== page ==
- DDoS: a 20-year journey from compromised workstations to IoT attacks
- Building noise robust machine listeners with data and inspiration from humans
- Driving Enterprise Transformation with Virtual & Augmented Reality
- Eager Execution in TensorFlow
- Applied AI Techniques
- Energy Management as a Service (EmaaS): Design, Analysis and Realization
- Slides for talk on Ontology-based Classification and Faceted Search Interface for APIs
- Ontology-based Classification and Faceted Search Interface for APIs
- NYC, Media and Technology: What’s Hot
- Bio-inspired Computation Approach for Tumor Growth with Spatial Randomness Analysis of Kidney Cancer Xenograft Pathology Slides
Category Archives: Research
Slides for “Pharmacology Powered by Computational Analysis: Predicting Cardiotoxicity of Chemotherapeutics” by Jaehee Shim now available
OCTOBER 22 @ 12:00 PM – 1:00 PM, Room N922A
Cardiotoxicity is unfortunately a common side effect of many modern chemotherapeutic agents. The mechanisms that underlie these detrimental effects on heart muscle, however, remain unclear. The Drug Toxicity Signature Generation Center at ISMMS aims to address this unresolved issue by providing a bridge between molecular changes in cells and the prediction of pathophysiological effects. I will discuss ongoing work in which we use next-generation sequencing to quantify changes in gene expression that occur in cardiac myocytes after they are treated with potentially toxic chemotherapeutic agents. I will focus in particular on the computational pipeline we are developing that integrates sophisticated sequence alignment, statistical and network analysis, and dynamical mathematical models to develop novel predictions about the mechanisms underlying drug-induced cardiotoxicity.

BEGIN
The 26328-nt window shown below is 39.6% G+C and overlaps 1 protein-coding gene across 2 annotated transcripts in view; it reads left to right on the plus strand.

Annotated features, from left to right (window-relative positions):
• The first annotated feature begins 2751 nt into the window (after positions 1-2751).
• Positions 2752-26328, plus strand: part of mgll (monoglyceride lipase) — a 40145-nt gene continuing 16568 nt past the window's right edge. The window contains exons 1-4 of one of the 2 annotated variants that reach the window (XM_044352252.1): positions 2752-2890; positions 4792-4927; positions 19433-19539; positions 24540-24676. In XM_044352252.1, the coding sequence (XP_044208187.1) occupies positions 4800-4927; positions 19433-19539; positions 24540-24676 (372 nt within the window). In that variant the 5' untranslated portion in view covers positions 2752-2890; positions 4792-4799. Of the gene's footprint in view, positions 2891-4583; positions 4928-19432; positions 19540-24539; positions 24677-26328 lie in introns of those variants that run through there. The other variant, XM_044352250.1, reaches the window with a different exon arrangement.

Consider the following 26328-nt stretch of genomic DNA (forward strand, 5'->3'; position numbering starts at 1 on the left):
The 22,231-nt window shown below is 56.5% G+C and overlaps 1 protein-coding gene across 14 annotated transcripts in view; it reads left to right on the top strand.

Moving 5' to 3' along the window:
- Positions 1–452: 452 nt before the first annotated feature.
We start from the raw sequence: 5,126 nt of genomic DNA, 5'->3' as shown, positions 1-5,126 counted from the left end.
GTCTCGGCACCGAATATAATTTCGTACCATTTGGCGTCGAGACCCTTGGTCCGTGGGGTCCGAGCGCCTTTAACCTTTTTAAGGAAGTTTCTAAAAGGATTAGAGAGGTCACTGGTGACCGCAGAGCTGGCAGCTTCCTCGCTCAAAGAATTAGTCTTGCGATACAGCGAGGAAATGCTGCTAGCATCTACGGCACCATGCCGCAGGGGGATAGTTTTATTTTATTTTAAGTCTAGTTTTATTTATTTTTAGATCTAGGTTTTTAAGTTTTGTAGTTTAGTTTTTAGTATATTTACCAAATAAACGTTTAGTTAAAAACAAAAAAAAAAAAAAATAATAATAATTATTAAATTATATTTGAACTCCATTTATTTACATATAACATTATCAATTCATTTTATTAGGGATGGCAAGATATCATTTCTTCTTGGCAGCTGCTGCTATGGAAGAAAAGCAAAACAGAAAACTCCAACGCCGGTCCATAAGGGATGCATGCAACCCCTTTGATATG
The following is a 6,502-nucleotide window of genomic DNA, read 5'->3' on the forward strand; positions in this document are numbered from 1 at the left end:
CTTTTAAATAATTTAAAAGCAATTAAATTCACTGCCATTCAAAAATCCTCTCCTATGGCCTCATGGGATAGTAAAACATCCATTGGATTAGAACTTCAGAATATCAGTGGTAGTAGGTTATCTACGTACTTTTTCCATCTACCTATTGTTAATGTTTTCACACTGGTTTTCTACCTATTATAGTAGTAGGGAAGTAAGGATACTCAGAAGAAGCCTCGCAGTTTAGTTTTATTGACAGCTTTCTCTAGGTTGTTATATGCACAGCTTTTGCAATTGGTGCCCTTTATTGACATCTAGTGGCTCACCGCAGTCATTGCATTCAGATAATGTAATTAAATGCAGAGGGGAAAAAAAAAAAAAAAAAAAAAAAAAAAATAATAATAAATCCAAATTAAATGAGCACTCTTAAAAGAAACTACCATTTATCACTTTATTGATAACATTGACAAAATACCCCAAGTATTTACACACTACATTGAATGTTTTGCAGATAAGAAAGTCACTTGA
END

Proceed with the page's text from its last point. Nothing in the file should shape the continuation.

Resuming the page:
Jaehee Shim is a Ph.D candidate in the Biophysics and Systems Pharmacology Program at Icahn School of Medicine at Mount Sinai (ISMMS). As a part of her Ph.D. studies, she is building dynamical prediction models based on analysis of gene expression data generated by the Drug Toxicity Signature Generation Center at ISMMS. She received her B.S in Biochemistry from the University of Michigan-Dearborn. Prior to starting her Ph.D, Jaehee worked at the ISMMS Genomics Core with a team of senior scientists and gained experience in improving and troubleshooting RNA sequencing protocols using Next Generation Sequencing Platforms.
Slides for the “Static Analysis and Verification of C Programs” talk are now available on SlideShare.